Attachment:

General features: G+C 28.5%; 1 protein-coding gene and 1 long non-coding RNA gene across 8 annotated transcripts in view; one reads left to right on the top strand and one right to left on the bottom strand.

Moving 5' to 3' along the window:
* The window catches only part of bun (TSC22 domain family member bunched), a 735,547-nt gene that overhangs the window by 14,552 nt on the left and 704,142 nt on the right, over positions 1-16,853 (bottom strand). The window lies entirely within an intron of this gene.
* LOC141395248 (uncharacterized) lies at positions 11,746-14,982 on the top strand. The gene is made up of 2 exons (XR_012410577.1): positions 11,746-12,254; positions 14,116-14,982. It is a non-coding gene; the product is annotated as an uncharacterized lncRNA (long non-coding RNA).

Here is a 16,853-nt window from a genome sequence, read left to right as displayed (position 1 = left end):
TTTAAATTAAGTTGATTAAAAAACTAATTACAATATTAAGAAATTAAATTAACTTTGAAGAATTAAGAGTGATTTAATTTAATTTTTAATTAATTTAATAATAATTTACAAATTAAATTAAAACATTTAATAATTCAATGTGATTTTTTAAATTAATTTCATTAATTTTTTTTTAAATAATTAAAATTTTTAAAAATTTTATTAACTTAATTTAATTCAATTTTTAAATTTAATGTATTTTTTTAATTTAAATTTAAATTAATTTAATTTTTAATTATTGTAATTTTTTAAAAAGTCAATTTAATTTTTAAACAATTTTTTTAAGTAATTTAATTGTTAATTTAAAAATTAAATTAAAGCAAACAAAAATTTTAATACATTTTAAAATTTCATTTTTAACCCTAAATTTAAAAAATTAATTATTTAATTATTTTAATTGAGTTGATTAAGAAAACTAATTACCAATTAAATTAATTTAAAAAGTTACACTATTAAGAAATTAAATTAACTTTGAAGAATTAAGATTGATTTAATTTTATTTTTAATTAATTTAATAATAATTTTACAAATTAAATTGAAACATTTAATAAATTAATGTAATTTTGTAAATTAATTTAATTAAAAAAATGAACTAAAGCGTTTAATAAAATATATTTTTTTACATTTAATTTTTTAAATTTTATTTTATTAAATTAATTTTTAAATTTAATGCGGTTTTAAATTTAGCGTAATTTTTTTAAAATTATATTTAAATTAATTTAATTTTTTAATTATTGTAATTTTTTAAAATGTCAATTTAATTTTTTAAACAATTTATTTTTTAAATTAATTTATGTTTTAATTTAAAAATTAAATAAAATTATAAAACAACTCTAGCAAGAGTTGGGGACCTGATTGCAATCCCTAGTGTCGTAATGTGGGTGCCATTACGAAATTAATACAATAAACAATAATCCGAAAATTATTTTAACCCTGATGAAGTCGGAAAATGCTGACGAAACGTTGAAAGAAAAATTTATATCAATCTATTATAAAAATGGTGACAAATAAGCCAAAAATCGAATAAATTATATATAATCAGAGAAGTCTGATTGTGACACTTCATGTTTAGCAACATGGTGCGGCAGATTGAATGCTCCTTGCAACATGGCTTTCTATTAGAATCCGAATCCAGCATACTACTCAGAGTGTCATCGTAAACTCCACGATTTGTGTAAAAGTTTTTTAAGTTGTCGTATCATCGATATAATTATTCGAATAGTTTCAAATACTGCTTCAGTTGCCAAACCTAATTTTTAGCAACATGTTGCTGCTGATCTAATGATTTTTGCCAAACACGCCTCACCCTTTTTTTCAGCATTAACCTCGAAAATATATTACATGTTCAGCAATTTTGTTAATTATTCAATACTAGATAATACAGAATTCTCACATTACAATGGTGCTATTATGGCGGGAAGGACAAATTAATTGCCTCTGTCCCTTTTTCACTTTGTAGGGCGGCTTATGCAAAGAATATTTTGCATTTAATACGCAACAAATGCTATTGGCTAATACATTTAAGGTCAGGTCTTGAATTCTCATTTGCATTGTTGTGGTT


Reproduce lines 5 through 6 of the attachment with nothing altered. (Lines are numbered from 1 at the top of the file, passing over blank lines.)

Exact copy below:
Here is a 16,853-nt window from a genome sequence, read left to right as displayed (position 1 = left end):
TTTAAATTAAGTTGATTAAAAAACTAATTACAATATTAAGAAATTAAATTAACTTTGAAGAATTAAGAGTGATTTAATTTAATTTTTAATTAATTTAATAATAATTTACAAATTAAATTAAAACATTTAATAATTCAATGTGATTTTTTAAATTAATTTCATTAATTTTTTTTTAAATAATTAAAATTTTTAAAAATTTTATTAACTTAATTTAATTCAATTTTTAAATTTAATGTATTTTTTTAATTTAAATTTAAATTAATTTAATTTTTAATTATTGTAATTTTTTAAAAAGTCAATTTAATTTTTAAACAATTTTTTTAAGTAATTTAATTGTTAATTTAAAAATTAAATTAAAGCAAACAAAAATTTTAATACATTTTAAAATTTCATTTTTAACCCTAAATTTAAAAAATTAATTATTTAATTATTTTAATTGAGTTGATTAAGAAAACTAATTACCAATTAAATTAATTTAAAAAGTTACACTATTAAGAAATTAAATTAACTTTGAAGAATTAAGATTGATTTAATTTTATTTTTAATTAATTTAATAATAATTTTACAAATTAAATTGAAACATTTAATAAATTAATGTAATTTTGTAAATTAATTTAATTAAAAAAATGAACTAAAGCGTTTAATAAAATATATTTTTTTACATTTAATTTTTTAAATTTTATTTTATTAAATTAATTTTTAAATTTAATGCGGTTTTAAATTTAGCGTAATTTTTTTAAAATTATATTTAAATTAATTTAATTTTTTAATTATTGTAATTTTTTAAAATGTCAATTTAATTTTTTAAACAATTTATTTTTTAAATTAATTTATGTTTTAATTTAAAAATTAAATAAAATTATAAAACAACTCTAGCAAGAGTTGGGGACCTGATTGCAATCCCTAGTGTCGTAATGTGGGTGCCATTACGAAATTAATACAATAAACAATAATCCGAAAATTATTTTAACCCTGATGAAGTCGGAAAATGCTGACGAAACGTTGAAAGAAAAATTTATATCAATCTATTATAAAAATGGTGACAAATAAGCCAAAAATCGAATAAATTATATATAATCAGAGAAGTCTGATTGTGACACTTCATGTTTAGCAACATGGTGCGGCAGATTGAATGCTCCTTGCAACATGGCTTTCTATTAGAATCCGAATCCAGCATACTACTCAGAGTGTCATCGTAAACTCCACGATTTGTGTAAAAGTTTTTTAAGTTGTCGTATCATCGATATAATTATTCGAATAGTTTCAAATACTGCTTCAGTTGCCAAACCTAATTTTTAGCAACATGTTGCTGCTGATCTAATGATTTTTGCCAAACACGCCTCACCCTTTTTTTCAGCATTAACCTCGAAAATATATTACATGTTCAGCAATTTTGTTAATTATTCAATACTAGATAATACAGAATTCTCACATTACAATGGTGCTATTATGGCGGGAAGGACAAATTAATTGCCTCTGTCCCTTTTTCACTTTGTAGGGCGGCTTATGCAAAGAATATTTTGCATTTAATACGCAACAAATGCTATTGGCTAATACATTTAAGGTCAGGTCTTGAATTCTCATTTGCATTGTTGTGGTT